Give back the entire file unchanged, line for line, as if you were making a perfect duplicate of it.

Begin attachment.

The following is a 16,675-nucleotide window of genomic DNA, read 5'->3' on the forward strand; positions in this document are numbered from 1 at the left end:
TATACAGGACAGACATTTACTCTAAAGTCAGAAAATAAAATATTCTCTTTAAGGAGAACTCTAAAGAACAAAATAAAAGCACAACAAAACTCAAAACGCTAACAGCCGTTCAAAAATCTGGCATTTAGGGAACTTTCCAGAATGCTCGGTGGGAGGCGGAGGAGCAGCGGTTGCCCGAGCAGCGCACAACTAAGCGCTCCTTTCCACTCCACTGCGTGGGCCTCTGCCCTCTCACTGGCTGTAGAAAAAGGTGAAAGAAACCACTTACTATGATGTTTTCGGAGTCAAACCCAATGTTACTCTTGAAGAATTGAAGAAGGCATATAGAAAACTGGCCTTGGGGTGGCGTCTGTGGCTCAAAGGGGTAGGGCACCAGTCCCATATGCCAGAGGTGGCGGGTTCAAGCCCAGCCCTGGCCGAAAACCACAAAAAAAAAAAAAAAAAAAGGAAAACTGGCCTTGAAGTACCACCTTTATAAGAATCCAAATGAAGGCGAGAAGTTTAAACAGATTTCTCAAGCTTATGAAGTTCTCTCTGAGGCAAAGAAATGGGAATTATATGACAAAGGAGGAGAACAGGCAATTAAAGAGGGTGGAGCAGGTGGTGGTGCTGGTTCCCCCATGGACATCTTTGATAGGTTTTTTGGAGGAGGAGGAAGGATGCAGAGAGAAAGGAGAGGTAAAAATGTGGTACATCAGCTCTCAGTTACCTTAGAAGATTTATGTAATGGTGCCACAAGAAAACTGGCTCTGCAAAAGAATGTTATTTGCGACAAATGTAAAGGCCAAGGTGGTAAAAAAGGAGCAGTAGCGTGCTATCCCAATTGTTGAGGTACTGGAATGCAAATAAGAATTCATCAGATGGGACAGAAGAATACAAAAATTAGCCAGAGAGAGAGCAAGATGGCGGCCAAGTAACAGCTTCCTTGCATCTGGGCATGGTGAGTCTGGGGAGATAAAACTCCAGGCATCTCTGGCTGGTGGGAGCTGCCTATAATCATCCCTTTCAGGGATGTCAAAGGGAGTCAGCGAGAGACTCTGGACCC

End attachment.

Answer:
The following is a 16,675-nucleotide window of genomic DNA, read 5'->3' on the forward strand; positions in this document are numbered from 1 at the left end:
TATACAGGACAGACATTTACTCTAAAGTCAGAAAATAAAATATTCTCTTTAAGGAGAACTCTAAAGAACAAAATAAAAGCACAACAAAACTCAAAACGCTAACAGCCGTTCAAAAATCTGGCATTTAGGGAACTTTCCAGAATGCTCGGTGGGAGGCGGAGGAGCAGCGGTTGCCCGAGCAGCGCACAACTAAGCGCTCCTTTCCACTCCACTGCGTGGGCCTCTGCCCTCTCACTGGCTGTAGAAAAAGGTGAAAGAAACCACTTACTATGATGTTTTCGGAGTCAAACCCAATGTTACTCTTGAAGAATTGAAGAAGGCATATAGAAAACTGGCCTTGGGGTGGCGTCTGTGGCTCAAAGGGGTAGGGCACCAGTCCCATATGCCAGAGGTGGCGGGTTCAAGCCCAGCCCTGGCCGAAAACCACAAAAAAAAAAAAAAAAAAAGGAAAACTGGCCTTGAAGTACCACCTTTATAAGAATCCAAATGAAGGCGAGAAGTTTAAACAGATTTCTCAAGCTTATGAAGTTCTCTCTGAGGCAAAGAAATGGGAATTATATGACAAAGGAGGAGAACAGGCAATTAAAGAGGGTGGAGCAGGTGGTGGTGCTGGTTCCCCCATGGACATCTTTGATAGGTTTTTTGGAGGAGGAGGAAGGATGCAGAGAGAAAGGAGAGGTAAAAATGTGGTACATCAGCTCTCAGTTACCTTAGAAGATTTATGTAATGGTGCCACAAGAAAACTGGCTCTGCAAAAGAATGTTATTTGCGACAAATGTAAAGGCCAAGGTGGTAAAAAAGGAGCAGTAGCGTGCTATCCCAATTGTTGAGGTACTGGAATGCAAATAAGAATTCATCAGATGGGACAGAAGAATACAAAAATTAGCCAGAGAGAGAGCAAGATGGCGGCCAAGTAACAGCTTCCTTGCATCTGGGCATGGTGAGTCTGGGGAGATAAAACTCCAGGCATCTCTGGCTGGTGGGAGCTGCCTATAATCATCCCTTTCAGGGATGTCAAAGGGAGTCAGCGAGAGACTCTGGACCC